Recycling is more than empty bottles and old newspapers for some Northeast Mississippi cities, and that's good news for gardeners.

Tupelo, Corinth and Oxford all have ways to get leaves and mulch to the public, either by pickup or special delivery.

In Tupelo, piles at the city leaf-mulch site stand 10 feet and higher, representing the rakings of countless yards. They are available for hauling by residents who want to use them to mulch gardens and flower beds or to furnish the brown matter for batches of compost.

Leaves and grass clippings from previous years already have composted themselves, breaking down through a bio-chemo-thermo process that turns their nutrients into a form readily usable by plants.

"As long as they've got a pickup, they can get all they want," said Rudy Young, a supervisor in the Tupelo Public Works Department, noting that bigger truckload quantities need to be negotiated.

The site is unfenced, but officials prefer that people come between 7:30 a.m. and 3:45 p.m. weekdays (until 10:45 a.m. on Fridays), when a city employee is often available to load the "garden gold" with a front-end loader onto trucks and trailers.

Sid Russell, Tupelo's director of public works, said homeowners also are encouraged to drop off their leaves.

"Waste Management will pick up eight to 10 bags at a time from a home, but bagged leaves go to the landfill," he said. "That's why we offer the compost site. We just ask that people take their bags home and use them again."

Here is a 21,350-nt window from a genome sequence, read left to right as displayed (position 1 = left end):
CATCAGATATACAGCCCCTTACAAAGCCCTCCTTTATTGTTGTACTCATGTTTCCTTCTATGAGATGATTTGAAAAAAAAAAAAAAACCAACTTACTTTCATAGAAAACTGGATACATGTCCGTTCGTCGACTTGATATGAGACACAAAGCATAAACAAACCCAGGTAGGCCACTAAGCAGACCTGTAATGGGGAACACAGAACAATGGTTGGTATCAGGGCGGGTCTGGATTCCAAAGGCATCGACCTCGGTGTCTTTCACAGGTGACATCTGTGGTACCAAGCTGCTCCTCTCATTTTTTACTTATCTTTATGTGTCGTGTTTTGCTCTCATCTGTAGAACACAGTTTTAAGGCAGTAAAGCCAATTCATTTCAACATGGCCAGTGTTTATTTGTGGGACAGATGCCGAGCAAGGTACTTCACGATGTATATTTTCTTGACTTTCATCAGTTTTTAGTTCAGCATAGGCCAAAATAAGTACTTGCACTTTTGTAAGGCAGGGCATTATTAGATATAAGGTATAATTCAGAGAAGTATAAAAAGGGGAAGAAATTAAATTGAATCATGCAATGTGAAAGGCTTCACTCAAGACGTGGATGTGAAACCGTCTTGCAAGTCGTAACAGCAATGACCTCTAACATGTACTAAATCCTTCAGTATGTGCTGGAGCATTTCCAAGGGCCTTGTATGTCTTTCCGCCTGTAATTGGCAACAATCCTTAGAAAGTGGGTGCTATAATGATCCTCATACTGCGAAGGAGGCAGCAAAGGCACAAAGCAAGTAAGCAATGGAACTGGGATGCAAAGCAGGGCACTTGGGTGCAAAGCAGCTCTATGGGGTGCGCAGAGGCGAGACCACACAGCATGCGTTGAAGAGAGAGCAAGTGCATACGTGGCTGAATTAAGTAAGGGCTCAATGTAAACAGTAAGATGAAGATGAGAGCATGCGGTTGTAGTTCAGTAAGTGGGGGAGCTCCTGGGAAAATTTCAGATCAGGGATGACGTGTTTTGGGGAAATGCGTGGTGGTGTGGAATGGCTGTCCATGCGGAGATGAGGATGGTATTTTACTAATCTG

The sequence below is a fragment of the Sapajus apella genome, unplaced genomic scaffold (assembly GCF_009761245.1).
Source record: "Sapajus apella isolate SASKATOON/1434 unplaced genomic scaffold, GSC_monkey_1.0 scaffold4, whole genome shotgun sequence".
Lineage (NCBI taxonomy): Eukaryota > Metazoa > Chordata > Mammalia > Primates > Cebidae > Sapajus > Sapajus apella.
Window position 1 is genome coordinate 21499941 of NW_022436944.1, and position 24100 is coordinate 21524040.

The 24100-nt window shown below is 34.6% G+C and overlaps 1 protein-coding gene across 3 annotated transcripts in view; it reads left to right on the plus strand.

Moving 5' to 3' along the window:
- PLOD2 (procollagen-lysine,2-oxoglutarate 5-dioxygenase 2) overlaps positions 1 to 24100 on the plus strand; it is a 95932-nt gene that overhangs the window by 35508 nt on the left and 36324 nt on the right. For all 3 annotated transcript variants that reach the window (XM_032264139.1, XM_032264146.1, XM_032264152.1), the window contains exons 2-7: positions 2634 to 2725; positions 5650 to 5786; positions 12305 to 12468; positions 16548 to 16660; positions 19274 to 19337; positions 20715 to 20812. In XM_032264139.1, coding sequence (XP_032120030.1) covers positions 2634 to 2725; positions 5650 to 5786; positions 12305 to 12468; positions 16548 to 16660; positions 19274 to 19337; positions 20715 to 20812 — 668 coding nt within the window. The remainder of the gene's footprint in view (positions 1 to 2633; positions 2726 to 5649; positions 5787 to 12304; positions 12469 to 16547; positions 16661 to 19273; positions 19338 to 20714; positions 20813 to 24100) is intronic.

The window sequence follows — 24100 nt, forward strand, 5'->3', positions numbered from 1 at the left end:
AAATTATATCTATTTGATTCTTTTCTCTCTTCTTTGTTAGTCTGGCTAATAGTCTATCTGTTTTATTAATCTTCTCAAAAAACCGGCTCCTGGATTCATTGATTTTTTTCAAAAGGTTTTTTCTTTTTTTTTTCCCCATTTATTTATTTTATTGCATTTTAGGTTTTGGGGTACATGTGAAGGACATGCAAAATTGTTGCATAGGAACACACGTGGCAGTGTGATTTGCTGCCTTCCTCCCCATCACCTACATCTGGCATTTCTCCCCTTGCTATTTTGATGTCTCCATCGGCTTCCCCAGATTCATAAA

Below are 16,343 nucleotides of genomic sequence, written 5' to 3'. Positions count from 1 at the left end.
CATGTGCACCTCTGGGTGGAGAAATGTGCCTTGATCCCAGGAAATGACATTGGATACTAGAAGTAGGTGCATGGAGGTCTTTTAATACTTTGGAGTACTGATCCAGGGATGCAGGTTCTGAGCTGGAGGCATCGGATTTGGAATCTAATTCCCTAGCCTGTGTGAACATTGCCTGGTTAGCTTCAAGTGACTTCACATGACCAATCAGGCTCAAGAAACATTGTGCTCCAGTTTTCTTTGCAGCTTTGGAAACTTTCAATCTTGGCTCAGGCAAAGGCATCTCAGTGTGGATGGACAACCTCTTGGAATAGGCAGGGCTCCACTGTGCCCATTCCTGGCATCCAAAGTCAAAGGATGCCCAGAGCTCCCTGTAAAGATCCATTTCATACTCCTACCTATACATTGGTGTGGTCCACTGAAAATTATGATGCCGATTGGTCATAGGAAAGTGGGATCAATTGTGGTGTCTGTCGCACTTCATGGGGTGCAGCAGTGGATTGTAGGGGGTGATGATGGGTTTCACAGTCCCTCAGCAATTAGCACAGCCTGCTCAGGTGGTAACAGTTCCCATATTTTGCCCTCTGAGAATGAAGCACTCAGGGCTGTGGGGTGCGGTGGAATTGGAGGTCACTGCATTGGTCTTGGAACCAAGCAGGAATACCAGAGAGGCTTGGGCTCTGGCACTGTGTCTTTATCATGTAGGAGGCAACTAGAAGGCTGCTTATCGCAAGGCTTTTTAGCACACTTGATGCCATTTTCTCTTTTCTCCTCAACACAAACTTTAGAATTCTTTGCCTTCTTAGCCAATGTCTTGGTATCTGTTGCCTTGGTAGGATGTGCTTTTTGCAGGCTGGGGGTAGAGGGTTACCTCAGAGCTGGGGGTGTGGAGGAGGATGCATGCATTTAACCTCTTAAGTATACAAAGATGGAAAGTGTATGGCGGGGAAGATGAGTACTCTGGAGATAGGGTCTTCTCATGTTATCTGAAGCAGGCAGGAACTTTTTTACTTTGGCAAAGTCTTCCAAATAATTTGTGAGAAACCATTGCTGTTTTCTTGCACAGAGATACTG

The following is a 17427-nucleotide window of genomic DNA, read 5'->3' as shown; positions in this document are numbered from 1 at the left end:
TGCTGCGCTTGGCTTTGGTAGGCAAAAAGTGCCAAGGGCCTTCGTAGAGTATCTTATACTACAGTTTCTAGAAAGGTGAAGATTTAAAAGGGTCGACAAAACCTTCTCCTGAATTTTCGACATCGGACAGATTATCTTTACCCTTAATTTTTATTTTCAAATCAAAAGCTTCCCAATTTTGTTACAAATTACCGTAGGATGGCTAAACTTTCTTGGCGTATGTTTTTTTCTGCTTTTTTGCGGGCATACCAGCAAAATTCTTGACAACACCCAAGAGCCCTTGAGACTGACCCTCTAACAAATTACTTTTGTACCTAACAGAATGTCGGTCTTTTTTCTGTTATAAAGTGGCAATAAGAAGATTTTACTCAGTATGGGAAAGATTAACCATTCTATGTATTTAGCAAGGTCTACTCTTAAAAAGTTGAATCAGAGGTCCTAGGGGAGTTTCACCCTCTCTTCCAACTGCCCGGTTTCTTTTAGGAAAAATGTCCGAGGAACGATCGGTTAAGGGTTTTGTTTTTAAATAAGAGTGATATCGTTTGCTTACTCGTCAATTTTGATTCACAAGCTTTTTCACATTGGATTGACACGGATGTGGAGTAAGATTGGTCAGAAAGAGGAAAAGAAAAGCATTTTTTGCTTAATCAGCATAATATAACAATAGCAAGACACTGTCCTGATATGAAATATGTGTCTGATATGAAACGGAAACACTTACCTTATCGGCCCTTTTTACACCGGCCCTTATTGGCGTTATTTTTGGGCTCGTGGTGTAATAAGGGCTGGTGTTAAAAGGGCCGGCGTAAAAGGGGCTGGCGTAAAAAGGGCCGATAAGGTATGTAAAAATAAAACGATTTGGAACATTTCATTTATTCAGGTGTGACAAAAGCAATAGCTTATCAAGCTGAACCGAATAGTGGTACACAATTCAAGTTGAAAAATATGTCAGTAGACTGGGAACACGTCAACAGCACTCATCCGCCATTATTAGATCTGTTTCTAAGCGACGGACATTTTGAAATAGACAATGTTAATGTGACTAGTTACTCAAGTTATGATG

Corinth yard waste is hauled to the rubbish site on Linden Street, where, like in Tupelo, it is available for pickup.

"There's a front-end loader out there, so they'll load it for you," said Corinth Public Works employee Christy Wood.

Starkville and New Albany are among the cities that do not offer mulch or compost because of extra regulations. Oxford's yard waste is not available to the public, either, once it reaches the rubbish site.

"If we let the public have the leaves, we'd have to be licensed as a composting facility," said Oxford Sanitation Director Randy Russell. "Instead, we use them for erosion control."

Oxford gardeners have an even better option, however. The city saves labor by encouraging homeowners to pile their leaves curbside rather than to bag them, enabling them to be picked up quickly with a vacuum truck - unlike Tupelo, where city officials say leaf-blocked storm drains offset any advantages.

"We have times when customers want leaves for their garden or something," Russell said. During the fall, which actually extends into January, he said, "As long as they're inside the city or just outside - so we wouldn't be hauling them any farther than we would to the landfill - we're glad to take them a load."

Contact Errol Castens at (662) 281-1069 or

Errol Castens/NEMS Daily Journal

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